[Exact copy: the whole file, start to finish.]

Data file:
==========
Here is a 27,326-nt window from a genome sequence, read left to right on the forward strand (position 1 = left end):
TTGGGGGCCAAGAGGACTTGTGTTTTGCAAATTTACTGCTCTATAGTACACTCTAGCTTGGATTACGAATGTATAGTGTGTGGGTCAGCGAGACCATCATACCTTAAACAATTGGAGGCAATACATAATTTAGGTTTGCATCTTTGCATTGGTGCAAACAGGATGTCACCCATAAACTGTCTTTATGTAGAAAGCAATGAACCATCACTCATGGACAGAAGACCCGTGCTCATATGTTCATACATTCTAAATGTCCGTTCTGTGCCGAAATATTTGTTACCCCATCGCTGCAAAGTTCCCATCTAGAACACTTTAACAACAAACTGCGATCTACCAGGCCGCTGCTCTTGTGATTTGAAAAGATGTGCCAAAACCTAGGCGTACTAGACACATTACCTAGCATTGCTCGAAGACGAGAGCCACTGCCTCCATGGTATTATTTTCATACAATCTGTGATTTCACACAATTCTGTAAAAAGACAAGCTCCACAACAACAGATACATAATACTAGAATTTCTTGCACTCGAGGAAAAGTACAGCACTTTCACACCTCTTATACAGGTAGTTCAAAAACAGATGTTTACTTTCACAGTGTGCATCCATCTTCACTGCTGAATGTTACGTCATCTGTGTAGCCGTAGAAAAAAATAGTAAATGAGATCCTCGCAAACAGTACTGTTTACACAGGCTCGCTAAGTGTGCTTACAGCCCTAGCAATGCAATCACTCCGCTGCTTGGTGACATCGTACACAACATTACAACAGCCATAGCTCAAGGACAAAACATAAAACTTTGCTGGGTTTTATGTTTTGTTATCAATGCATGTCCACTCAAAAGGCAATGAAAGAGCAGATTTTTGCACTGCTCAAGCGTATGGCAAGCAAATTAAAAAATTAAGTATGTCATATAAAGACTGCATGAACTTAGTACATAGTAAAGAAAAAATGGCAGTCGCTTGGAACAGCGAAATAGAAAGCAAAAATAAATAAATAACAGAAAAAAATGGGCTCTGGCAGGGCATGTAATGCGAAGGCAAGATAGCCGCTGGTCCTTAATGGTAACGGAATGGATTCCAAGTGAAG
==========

Here is a 27,326-nt window from a genome sequence, read left to right on the forward strand (position 1 = left end):
TTGGGGGCCAAGAGGACTTGTGTTTTGCAAATTTACTGCTCTATAGTACACTCTAGCTTGGATTACGAATGTATAGTGTGTGGGTCAGCGAGACCATCATACCTTAAACAATTGGAGGCAATACATAATTTAGGTTTGCATCTTTGCATTGGTGCAAACAGGATGTCACCCATAAACTGTCTTTATGTAGAAAGCAATGAACCATCACTCATGGACAGAAGACCCGTGCTCATATGTTCATACATTCTAAATGTCCGTTCTGTGCCGAAATATTTGTTACCCCATCGCTGCAAAGTTCCCATCTAGAACACTTTAACAACAAACTGCGATCTACCAGGCCGCTGCTCTTGTGATTTGAAAAGATGTGCCAAAACCTAGGCGTACTAGACACATTACCTAGCATTGCTCGAAGACGAGAGCCACTGCCTCCATGGTATTATTTTCATACAATCTGTGATTTCACACAATTCTGTAAAAAGACAAGCTCCACAACAACAGATACATAATACTAGAATTTCTTGCACTCGAGGAAAAGTACAGCACTTTCACACCTCTTATACAGGTAGTTCAAAAACAGATGTTTACTTTCACAGTGTGCATCCATCTTCACTGCTGAATGTTACGTCATCTGTGTAGCCGTAGAAAAAAATAGTAAATGAGATCCTCGCAAACAGTACTGTTTACACAGGCTCGCTAAGTGTGCTTACAGCCCTAGCAATGCAATCACTCCGCTGCTTGGTGACATCGTACACAACATTACAACAGCCATAGCTCAAGGACAAAACATAAAACTTTGCTGGGTTTTATGTTTTGTTATCAATGCATGTCCACTCAAAAGGCAATGAAAGAGCAGATTTTTGCACTGCTCAAGCGTATGGCAAGCAAATTAAAAAATTAAGTATGTCATATAAAGACTGCATGAACTTAGTACATAGTAAAGAAAAAATGGCAGTCGCTTGGAACAGCGAAATAGAAAGCAAAAATAAATAAATAACAGAAAAAAATGGGCTCTGGCAGGGCATGTAATGCGAAGGCAAGATAGCCGCTGGTCCTTAATGGTAACGGAATGGATTCCAAGTGAAG